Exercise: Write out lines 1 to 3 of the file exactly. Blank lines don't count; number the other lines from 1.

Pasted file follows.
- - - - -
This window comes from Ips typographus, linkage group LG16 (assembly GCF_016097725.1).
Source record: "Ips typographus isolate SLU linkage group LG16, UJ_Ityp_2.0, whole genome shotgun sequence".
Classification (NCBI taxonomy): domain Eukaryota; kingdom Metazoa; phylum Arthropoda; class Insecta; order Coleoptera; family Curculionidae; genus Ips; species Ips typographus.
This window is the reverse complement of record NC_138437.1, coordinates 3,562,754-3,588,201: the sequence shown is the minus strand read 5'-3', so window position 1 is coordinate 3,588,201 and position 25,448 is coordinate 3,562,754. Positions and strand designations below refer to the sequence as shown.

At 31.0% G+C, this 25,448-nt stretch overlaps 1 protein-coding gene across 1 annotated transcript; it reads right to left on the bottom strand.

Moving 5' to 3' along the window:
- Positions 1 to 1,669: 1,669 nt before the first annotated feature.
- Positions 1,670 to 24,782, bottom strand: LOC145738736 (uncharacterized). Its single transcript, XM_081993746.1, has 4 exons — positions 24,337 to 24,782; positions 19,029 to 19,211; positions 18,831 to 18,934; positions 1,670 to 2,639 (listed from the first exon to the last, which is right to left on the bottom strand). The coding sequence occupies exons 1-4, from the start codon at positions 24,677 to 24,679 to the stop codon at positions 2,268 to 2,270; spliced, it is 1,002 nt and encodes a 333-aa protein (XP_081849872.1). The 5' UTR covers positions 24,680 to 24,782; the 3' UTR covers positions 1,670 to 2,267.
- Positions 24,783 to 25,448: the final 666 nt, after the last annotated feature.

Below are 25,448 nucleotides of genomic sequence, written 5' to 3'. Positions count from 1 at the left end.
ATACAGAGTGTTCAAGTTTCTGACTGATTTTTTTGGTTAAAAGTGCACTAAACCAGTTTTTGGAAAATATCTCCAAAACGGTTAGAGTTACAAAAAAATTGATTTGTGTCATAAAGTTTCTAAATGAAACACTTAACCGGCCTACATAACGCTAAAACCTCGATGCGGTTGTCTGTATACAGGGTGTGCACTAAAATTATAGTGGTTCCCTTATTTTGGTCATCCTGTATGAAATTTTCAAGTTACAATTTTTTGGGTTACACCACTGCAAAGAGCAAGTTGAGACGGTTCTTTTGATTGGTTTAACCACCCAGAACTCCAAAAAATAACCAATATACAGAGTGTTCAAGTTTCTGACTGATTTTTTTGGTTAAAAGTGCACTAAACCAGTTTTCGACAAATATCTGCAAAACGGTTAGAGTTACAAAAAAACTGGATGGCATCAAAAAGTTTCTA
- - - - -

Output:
This window comes from Ips typographus, linkage group LG16 (assembly GCF_016097725.1).
Source record: "Ips typographus isolate SLU linkage group LG16, UJ_Ityp_2.0, whole genome shotgun sequence".
Classification (NCBI taxonomy): domain Eukaryota; kingdom Metazoa; phylum Arthropoda; class Insecta; order Coleoptera; family Curculionidae; genus Ips; species Ips typographus.